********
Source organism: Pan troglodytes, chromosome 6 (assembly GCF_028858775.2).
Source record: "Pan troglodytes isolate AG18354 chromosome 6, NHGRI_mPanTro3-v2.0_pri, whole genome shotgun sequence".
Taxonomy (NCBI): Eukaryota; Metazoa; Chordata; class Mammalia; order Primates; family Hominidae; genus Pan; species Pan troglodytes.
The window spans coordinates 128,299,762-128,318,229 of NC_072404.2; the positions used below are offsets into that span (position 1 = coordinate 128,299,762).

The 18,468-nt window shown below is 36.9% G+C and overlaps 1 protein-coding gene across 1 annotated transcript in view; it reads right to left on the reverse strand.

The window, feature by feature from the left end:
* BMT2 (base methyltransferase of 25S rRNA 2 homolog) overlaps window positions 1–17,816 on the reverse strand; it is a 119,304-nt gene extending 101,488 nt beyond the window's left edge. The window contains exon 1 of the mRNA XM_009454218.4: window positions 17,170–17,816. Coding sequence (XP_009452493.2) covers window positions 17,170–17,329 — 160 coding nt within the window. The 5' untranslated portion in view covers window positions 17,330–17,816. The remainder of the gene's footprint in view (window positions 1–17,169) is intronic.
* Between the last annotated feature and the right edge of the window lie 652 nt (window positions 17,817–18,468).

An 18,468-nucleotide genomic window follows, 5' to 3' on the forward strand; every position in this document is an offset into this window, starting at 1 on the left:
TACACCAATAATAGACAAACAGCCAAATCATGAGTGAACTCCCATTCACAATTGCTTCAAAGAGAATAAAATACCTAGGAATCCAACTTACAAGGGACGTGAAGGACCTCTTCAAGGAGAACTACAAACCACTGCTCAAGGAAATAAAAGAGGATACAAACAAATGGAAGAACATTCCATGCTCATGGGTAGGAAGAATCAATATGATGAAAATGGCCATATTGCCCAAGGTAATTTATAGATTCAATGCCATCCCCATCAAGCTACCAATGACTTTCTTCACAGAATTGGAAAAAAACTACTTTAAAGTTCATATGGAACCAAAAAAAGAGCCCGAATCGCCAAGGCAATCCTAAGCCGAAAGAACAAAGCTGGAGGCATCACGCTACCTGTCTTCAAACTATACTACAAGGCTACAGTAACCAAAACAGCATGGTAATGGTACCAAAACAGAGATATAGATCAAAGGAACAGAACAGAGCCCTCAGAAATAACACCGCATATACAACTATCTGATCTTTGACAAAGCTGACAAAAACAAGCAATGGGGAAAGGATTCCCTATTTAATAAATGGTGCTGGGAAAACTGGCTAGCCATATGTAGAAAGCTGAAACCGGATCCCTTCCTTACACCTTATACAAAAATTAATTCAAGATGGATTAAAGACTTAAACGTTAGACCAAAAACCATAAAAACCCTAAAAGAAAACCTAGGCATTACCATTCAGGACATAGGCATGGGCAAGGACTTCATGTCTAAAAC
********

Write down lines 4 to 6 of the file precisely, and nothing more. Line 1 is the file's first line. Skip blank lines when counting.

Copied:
The window spans coordinates 128,299,762-128,318,229 of NC_072404.2; the positions used below are offsets into that span (position 1 = coordinate 128,299,762).

The 18,468-nt window shown below is 36.9% G+C and overlaps 1 protein-coding gene across 1 annotated transcript in view; it reads right to left on the reverse strand.

The window, feature by feature from the left end: